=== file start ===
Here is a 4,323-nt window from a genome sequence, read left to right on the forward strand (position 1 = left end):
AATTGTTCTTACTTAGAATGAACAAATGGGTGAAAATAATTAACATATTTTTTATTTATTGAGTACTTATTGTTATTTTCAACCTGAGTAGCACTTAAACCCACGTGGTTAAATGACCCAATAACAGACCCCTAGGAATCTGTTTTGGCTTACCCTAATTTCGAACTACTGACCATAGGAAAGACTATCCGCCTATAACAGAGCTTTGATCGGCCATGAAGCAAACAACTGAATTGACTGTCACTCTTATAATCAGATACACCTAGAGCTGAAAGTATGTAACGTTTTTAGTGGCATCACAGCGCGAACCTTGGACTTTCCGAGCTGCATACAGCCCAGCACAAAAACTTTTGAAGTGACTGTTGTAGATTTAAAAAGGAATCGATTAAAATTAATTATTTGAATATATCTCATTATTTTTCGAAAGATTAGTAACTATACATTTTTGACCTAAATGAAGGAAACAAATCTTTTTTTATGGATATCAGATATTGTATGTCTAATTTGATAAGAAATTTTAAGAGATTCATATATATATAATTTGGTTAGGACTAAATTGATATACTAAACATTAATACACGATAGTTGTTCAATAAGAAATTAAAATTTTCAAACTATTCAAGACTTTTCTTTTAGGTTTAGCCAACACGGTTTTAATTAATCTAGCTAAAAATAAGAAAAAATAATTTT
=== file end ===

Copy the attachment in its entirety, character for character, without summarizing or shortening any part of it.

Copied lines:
Here is a 4,323-nt window from a genome sequence, read left to right on the forward strand (position 1 = left end):
AATTGTTCTTACTTAGAATGAACAAATGGGTGAAAATAATTAACATATTTTTTATTTATTGAGTACTTATTGTTATTTTCAACCTGAGTAGCACTTAAACCCACGTGGTTAAATGACCCAATAACAGACCCCTAGGAATCTGTTTTGGCTTACCCTAATTTCGAACTACTGACCATAGGAAAGACTATCCGCCTATAACAGAGCTTTGATCGGCCATGAAGCAAACAACTGAATTGACTGTCACTCTTATAATCAGATACACCTAGAGCTGAAAGTATGTAACGTTTTTAGTGGCATCACAGCGCGAACCTTGGACTTTCCGAGCTGCATACAGCCCAGCACAAAAACTTTTGAAGTGACTGTTGTAGATTTAAAAAGGAATCGATTAAAATTAATTATTTGAATATATCTCATTATTTTTCGAAAGATTAGTAACTATACATTTTTGACCTAAATGAAGGAAACAAATCTTTTTTTATGGATATCAGATATTGTATGTCTAATTTGATAAGAAATTTTAAGAGATTCATATATATATAATTTGGTTAGGACTAAATTGATATACTAAACATTAATACACGATAGTTGTTCAATAAGAAATTAAAATTTTCAAACTATTCAAGACTTTTCTTTTAGGTTTAGCCAACACGGTTTTAATTAATCTAGCTAAAAATAAGAAAAAATAATTTT